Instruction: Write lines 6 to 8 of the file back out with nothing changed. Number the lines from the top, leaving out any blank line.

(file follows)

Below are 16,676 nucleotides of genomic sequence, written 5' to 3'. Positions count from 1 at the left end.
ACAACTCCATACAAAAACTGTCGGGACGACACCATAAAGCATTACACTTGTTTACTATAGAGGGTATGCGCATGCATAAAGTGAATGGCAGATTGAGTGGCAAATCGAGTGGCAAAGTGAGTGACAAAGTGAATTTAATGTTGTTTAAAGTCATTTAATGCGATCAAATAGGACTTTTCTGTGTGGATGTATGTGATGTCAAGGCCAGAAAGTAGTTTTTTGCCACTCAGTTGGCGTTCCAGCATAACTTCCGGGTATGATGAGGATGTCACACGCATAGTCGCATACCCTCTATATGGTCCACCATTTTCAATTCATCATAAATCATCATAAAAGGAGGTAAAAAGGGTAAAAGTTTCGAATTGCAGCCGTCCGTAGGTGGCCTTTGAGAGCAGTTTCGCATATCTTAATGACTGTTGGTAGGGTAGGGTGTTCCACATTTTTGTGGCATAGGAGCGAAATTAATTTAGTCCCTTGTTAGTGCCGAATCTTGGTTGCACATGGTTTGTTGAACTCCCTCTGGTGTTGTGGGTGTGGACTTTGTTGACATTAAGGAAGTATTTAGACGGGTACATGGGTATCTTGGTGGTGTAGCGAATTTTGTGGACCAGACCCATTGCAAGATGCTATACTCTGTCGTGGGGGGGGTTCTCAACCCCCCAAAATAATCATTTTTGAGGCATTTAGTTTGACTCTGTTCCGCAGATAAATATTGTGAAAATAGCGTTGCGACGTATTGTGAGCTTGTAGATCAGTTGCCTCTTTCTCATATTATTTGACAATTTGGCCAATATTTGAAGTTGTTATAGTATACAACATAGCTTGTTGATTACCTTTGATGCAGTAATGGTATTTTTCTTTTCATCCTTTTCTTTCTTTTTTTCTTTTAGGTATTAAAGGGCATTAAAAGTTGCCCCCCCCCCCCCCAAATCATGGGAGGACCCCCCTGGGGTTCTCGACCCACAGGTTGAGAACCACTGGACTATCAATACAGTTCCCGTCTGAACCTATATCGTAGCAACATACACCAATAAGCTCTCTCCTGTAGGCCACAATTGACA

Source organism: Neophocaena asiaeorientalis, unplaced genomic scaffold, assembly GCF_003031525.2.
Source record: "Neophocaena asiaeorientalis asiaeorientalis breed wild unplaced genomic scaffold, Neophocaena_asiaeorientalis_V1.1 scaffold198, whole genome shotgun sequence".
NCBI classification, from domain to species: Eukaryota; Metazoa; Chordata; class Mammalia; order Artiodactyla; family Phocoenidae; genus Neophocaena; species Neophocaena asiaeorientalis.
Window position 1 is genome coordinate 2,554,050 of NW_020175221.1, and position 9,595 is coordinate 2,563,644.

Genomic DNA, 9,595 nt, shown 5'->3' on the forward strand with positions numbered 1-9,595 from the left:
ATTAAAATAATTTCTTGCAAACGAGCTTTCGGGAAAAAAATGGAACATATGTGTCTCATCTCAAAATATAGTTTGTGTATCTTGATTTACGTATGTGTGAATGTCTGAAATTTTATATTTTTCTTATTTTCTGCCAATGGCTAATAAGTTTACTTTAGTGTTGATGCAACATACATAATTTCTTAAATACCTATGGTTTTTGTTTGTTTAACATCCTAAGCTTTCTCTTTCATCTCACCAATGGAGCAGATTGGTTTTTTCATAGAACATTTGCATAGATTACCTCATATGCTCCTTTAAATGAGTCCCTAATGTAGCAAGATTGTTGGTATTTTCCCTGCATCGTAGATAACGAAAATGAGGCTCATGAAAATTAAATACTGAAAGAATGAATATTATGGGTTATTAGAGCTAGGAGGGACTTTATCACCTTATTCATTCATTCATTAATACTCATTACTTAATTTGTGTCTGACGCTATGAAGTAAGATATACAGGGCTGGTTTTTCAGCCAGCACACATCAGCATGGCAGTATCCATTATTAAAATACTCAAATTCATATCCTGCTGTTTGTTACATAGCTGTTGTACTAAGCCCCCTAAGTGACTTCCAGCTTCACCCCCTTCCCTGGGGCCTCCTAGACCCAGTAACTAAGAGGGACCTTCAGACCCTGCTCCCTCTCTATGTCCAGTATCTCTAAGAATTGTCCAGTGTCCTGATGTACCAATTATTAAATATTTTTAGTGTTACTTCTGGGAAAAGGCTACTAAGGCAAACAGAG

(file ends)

Window position 1 is genome coordinate 2,554,050 of NW_020175221.1, and position 9,595 is coordinate 2,563,644.

Genomic DNA, 9,595 nt, shown 5'->3' on the forward strand with positions numbered 1-9,595 from the left:
ATTAAAATAATTTCTTGCAAACGAGCTTTCGGGAAAAAAATGGAACATATGTGTCTCATCTCAAAATATAGTTTGTGTATCTTGATTTACGTATGTGTGAATGTCTGAAATTTTATATTTTTCTTATTTTCTGCCAATGGCTAATAAGTTTACTTTAGTGTTGATGCAACATACATAATTTCTTAAATACCTATGGTTTTTGTTTGTTTAACATCCTAAGCTTTCTCTTTCATCTCACCAATGGAGCAGATTGGTTTTTTCATAGAACATTTGCATAGATTACCTCATATGCTCCTTTAAATGAGTCCCTAATGTAGCAAGATTGTTGGTATTTTCCCTGCATCGTAGATAACGAAAATGAGGCTCATGAAAATTAAATACTGAAAGAATGAATATTATGGGTTATTAGAGCTAGGAGGGACTTTATCACCTTATTCATTCATTCATTAATACTCATTACTTAATTTGTGTCTGACGCTATGAAGTAAGATATACAGGGCTGGTTTTTCAGCCAGCACACATCAGCATGGCAGTATCCATTATTAAAATACTCAAATTCATATCCTGCTGTTTGTTACATAGCTGTTGTACTAAGCCCCCTAAGTGACTTCCAGCTTCACCCCCTTCCCTGGGGCCTCCTAGACCCAGTAACTAAGAGGGACCTTCAGACCCTGCTCCCTCTCTATGTCCAGTATCTCTAAGAATTGTCCAGTGTCCTGATGTACCAATTATTAAATATTTTTAGTGTTACTTCTGGGAAAAGGCTACTAAGGCAAACAGAG